Over the last couple of weeks, I’ve received lots of emails and calls, checking in on me while I’m adjusting to my business as a solo venture. One thing I’ve learned throughout my life, is that there are many twists and turns, opportunities, and adventures. And even though I don’t know what’s around the next bend, I know that I’m enjoying the ride and I’m going to make the most of it. I’m finding my way.


In the spring of 1979, when I was nine years old, my parents put my sister and I on a Greyhound bus bound for San Francisco, to meet an Uncle I had only heard of a few times before. And in those few weeks leading up to spring vacation, my sister and I made a point of learning everything we could about our Uncle, so that we were prepared. We learned he was a wealthy pediatrician who lived in Pacific Heights, a well-to-do area of the city, that he collected fine art, and dined at only the fanciest restaurants. And we were intimidated.  How do fancy people eat? What do they wear? Will we embarrass ourselves? So, we made a plan. We’d spend every day after school, at the library, learning everything we could about fancy people and proper etiquette.  Emily Post became our saving grace and we were ready.

The trip from our little town to the big city took all day and when we reached the San Francisco bus station, I had a pit in my stomach. We made our way to the exit and searched around for our Uncle. “There he is!”, my sister exclaimed, and she leaned down to whisper, “and he’s driving a MERCEDES!” I had no idea what that meant.

Our Uncle spoke with a fancy accent, wore a beautiful suit, and spoke of exotic adventures in foreign lands.  Our tour guide and shopping coordinator for the week was Jommit, whose father was the Financial Adviser to the King of Malaysia and a friend of our Uncle. We were out of our element, to say the least.

His home on the hill felt like a museum, and of course, had modern amenities like a telephone, refrigerator, washing machine and dryer, and extras like an enormous television – all of which were things we had never lived with or really ever been around. Our bed was a fluffy, comfy, down-covered wonder, and felt extravagant compared to the sleeping bag on a styrofoam-covered wooden platform I was accustomed to back home. So comfy, in fact, that my sister and I spent lots of time on that bed, watching TV, snacking, and drinking 7-up.  Until I spilled a whole can on the fancy comforter. And all alone in the house, we had no idea what to do.  Well, it’s wet, we thought. So, we set it in the dryer, for an hour on high heat, and went back to watching Batman. When our Uncle returned, his home smelled of smoke, and he discovered the comforter in the dryer, with a huge black hole in the center, burned through from the heated sugar in the 7-up.  We learned there was a place called the dry-cleaner, where special things like comforters should be taken.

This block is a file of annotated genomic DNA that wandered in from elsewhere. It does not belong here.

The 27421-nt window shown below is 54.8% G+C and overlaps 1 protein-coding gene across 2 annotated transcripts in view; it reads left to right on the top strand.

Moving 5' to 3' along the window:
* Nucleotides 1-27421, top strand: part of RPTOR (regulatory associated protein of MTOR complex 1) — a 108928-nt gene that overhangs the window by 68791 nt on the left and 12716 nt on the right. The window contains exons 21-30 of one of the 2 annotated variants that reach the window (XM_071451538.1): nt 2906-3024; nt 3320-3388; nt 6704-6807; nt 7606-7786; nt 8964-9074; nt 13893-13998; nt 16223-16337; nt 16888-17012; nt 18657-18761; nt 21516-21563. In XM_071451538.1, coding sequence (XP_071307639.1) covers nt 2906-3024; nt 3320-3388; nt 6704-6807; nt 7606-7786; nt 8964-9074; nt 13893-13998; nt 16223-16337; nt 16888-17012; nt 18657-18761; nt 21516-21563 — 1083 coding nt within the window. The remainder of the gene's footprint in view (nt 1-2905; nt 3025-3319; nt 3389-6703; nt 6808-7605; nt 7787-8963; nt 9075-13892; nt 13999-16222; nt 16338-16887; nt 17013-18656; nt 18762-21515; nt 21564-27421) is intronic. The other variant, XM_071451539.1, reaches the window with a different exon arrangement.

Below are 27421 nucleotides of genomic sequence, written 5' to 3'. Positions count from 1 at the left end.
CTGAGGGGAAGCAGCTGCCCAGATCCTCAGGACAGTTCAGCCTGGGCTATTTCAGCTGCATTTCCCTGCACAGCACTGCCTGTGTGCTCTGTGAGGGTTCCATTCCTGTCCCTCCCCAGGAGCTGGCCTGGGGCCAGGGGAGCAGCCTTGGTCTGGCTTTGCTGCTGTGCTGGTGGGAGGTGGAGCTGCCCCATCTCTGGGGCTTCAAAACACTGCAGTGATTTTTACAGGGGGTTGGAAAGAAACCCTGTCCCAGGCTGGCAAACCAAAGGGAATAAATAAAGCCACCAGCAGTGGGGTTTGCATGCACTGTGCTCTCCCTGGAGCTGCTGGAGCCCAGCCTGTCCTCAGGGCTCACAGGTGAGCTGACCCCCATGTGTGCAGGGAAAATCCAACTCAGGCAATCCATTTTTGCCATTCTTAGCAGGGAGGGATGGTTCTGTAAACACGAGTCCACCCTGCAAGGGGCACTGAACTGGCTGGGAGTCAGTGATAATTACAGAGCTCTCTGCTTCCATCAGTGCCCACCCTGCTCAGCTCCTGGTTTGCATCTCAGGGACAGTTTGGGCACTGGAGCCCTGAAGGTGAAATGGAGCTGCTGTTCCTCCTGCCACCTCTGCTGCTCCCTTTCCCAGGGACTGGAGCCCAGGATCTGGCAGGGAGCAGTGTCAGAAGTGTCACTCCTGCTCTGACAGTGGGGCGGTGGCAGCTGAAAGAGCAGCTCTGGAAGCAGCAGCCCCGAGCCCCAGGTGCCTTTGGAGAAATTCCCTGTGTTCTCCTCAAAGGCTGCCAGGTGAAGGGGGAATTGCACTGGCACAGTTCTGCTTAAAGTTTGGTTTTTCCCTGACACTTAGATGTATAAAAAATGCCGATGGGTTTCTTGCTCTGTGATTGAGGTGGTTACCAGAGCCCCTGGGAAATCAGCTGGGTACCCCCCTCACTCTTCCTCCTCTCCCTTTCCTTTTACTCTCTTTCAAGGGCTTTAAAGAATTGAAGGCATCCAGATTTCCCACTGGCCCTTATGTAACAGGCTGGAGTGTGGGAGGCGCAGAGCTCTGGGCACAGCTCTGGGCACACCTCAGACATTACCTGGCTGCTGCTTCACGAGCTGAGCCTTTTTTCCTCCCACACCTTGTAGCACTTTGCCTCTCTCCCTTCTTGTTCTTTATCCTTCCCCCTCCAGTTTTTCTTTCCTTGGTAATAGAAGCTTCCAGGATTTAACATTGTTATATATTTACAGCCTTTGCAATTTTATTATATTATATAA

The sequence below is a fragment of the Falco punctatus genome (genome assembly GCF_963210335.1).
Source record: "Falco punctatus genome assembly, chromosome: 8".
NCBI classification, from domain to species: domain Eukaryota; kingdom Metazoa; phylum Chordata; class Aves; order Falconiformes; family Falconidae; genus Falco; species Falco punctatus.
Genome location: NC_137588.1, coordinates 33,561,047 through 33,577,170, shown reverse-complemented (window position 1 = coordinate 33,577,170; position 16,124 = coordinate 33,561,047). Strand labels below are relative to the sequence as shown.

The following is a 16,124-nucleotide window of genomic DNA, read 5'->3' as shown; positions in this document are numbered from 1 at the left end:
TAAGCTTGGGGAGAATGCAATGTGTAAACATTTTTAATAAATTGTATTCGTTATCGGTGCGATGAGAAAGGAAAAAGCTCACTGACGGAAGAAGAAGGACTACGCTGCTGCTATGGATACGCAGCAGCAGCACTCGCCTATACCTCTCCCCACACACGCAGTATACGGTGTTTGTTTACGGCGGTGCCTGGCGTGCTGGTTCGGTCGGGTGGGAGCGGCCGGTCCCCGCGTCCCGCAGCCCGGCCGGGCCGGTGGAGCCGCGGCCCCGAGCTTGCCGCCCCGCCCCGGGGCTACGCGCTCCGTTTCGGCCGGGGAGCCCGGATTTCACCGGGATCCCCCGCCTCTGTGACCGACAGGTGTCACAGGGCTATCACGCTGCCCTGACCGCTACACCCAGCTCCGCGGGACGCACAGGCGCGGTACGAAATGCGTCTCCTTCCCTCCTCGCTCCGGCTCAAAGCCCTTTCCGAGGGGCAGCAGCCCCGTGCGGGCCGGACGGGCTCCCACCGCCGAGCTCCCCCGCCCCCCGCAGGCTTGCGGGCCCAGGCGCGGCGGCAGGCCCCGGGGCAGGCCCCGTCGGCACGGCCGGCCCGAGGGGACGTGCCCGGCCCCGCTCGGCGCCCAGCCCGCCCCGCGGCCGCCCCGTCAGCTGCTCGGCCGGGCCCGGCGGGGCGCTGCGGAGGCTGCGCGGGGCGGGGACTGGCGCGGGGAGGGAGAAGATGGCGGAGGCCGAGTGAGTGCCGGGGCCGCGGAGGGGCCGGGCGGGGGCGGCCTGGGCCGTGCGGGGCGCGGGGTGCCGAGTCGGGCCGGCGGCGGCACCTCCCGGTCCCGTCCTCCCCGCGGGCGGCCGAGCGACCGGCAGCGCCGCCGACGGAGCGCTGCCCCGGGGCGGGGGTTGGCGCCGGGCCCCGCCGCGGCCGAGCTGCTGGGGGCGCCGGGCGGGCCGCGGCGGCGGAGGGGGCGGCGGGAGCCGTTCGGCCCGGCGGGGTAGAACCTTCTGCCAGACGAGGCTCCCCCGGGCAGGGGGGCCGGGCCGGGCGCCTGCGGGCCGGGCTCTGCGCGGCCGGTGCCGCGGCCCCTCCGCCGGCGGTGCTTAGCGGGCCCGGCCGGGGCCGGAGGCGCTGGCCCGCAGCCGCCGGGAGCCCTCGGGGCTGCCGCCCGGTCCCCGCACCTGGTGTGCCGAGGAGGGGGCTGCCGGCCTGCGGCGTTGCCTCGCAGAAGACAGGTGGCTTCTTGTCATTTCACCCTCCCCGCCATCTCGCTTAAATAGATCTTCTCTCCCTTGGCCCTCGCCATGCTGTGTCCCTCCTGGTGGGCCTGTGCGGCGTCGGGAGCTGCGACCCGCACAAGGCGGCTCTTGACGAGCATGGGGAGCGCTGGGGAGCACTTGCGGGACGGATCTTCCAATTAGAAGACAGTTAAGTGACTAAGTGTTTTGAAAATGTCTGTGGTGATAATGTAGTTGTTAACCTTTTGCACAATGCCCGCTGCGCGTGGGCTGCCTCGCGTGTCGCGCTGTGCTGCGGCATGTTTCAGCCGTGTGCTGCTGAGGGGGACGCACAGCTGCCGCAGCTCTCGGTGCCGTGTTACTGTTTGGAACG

The week was a whirlwind of local landmarks, fancy restaurants (where we discovered things like fondue and veal), luscious bakeries, and shopping extravaganzas. We took pictures of our food, limousines, pretty people, and window displays.  And I spent hours on the phone, for the first time in my life, talking to my friend, Nicky, back home, having no idea there were long-distance charges. $400 to be exact.

When the week drew to a close, and our Uncle put us on the bus back home, I cried and cried.  My Uncle had become familiar, a full-fledged part of my family at long last, and I didn’t want to lose him again.  “You’ve found your way here, Serena”, he explained. “And you’ll find your way again”.  And I did. Every spring break for many years to come. And I had the time of my life.

And as I’m making Farm Chicks plans, acting on long-held dreams, and moving forward, I understand that finding my way is a good thing, and I’m learning and growing all along the way.

P.S.  That’s me on the steps of our family gypsy wagon.  After our family stopped traveling the country in the wagon, it became my room.  I’ll make sure to tell you about it sometime.



Stay-at-home mom, Serena Thompson, dreamed of creating a fun and happy little event to sell her vintage and handmade goods. In 2002, she and some friends held the first event in her neighbor’s barn. The sale became wildly popular and began attracting visitors from across the country and recognition in national magazines. Today the event fills the Spokane County Fairgrounds and features hundreds of creatively and carefully curated spaces filled with vintage and handmade goods. Many describe it as a bucket list event, magical, inspirational, and the best vintage & handmade fair in the country. Serena describes it as the happiest on earth.